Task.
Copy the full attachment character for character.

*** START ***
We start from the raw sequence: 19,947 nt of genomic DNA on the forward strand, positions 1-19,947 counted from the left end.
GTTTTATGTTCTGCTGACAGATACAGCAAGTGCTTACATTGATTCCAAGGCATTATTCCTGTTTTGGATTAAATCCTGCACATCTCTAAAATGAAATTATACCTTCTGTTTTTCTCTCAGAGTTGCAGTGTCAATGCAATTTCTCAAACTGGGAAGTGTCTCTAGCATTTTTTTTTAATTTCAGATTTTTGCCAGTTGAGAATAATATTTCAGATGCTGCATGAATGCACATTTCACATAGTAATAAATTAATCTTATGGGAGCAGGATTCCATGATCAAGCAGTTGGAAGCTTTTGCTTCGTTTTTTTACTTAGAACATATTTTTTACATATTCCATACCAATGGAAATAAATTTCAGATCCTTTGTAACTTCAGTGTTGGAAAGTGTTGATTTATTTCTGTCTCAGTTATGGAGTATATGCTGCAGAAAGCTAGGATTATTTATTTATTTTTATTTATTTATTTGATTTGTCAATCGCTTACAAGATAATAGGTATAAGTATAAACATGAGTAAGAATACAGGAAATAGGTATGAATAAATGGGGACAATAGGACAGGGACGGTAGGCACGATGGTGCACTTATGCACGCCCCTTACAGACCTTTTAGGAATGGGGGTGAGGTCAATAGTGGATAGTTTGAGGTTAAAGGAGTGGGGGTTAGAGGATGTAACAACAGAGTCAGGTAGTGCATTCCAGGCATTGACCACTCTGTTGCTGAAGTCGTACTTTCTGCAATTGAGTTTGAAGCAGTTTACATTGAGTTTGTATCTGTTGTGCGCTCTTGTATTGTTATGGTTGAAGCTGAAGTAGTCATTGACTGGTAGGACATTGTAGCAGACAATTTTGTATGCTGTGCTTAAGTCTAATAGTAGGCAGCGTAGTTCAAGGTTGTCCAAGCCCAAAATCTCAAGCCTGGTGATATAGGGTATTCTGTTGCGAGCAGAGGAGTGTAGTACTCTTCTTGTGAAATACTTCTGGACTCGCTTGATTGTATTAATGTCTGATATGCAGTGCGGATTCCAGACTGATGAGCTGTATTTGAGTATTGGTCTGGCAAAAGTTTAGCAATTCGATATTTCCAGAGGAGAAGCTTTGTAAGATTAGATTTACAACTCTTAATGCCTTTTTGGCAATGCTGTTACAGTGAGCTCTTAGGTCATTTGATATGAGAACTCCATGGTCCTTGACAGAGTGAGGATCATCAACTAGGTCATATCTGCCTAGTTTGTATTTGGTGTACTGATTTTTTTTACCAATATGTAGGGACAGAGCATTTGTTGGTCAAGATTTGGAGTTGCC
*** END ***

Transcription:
We start from the raw sequence: 19,947 nt of genomic DNA on the forward strand, positions 1-19,947 counted from the left end.
GTTTTATGTTCTGCTGACAGATACAGCAAGTGCTTACATTGATTCCAAGGCATTATTCCTGTTTTGGATTAAATCCTGCACATCTCTAAAATGAAATTATACCTTCTGTTTTTCTCTCAGAGTTGCAGTGTCAATGCAATTTCTCAAACTGGGAAGTGTCTCTAGCATTTTTTTTTAATTTCAGATTTTTGCCAGTTGAGAATAATATTTCAGATGCTGCATGAATGCACATTTCACATAGTAATAAATTAATCTTATGGGAGCAGGATTCCATGATCAAGCAGTTGGAAGCTTTTGCTTCGTTTTTTTACTTAGAACATATTTTTTACATATTCCATACCAATGGAAATAAATTTCAGATCCTTTGTAACTTCAGTGTTGGAAAGTGTTGATTTATTTCTGTCTCAGTTATGGAGTATATGCTGCAGAAAGCTAGGATTATTTATTTATTTTTATTTATTTATTTGATTTGTCAATCGCTTACAAGATAATAGGTATAAGTATAAACATGAGTAAGAATACAGGAAATAGGTATGAATAAATGGGGACAATAGGACAGGGACGGTAGGCACGATGGTGCACTTATGCACGCCCCTTACAGACCTTTTAGGAATGGGGGTGAGGTCAATAGTGGATAGTTTGAGGTTAAAGGAGTGGGGGTTAGAGGATGTAACAACAGAGTCAGGTAGTGCATTCCAGGCATTGACCACTCTGTTGCTGAAGTCGTACTTTCTGCAATTGAGTTTGAAGCAGTTTACATTGAGTTTGTATCTGTTGTGCGCTCTTGTATTGTTATGGTTGAAGCTGAAGTAGTCATTGACTGGTAGGACATTGTAGCAGACAATTTTGTATGCTGTGCTTAAGTCTAATAGTAGGCAGCGTAGTTCAAGGTTGTCCAAGCCCAAAATCTCAAGCCTGGTGATATAGGGTATTCTGTTGCGAGCAGAGGAGTGTAGTACTCTTCTTGTGAAATACTTCTGGACTCGCTTGATTGTATTAATGTCTGATATGCAGTGCGGATTCCAGACTGATGAGCTGTATTTGAGTATTGGTCTGGCAAAAGTTTAGCAATTCGATATTTCCAGAGGAGAAGCTTTGTAAGATTAGATTTACAACTCTTAATGCCTTTTTGGCAATGCTGTTACAGTGAGCTCTTAGGTCATTTGATATGAGAACTCCATGGTCCTTGACAGAGTGAGGATCATCAACTAGGTCATATCTGCCTAGTTTGTATTTGGTGTACTGATTTTTTTTACCAATATGTAGGGACAGAGCATTTGTTGGTCAAGATTTGGAGTTGCC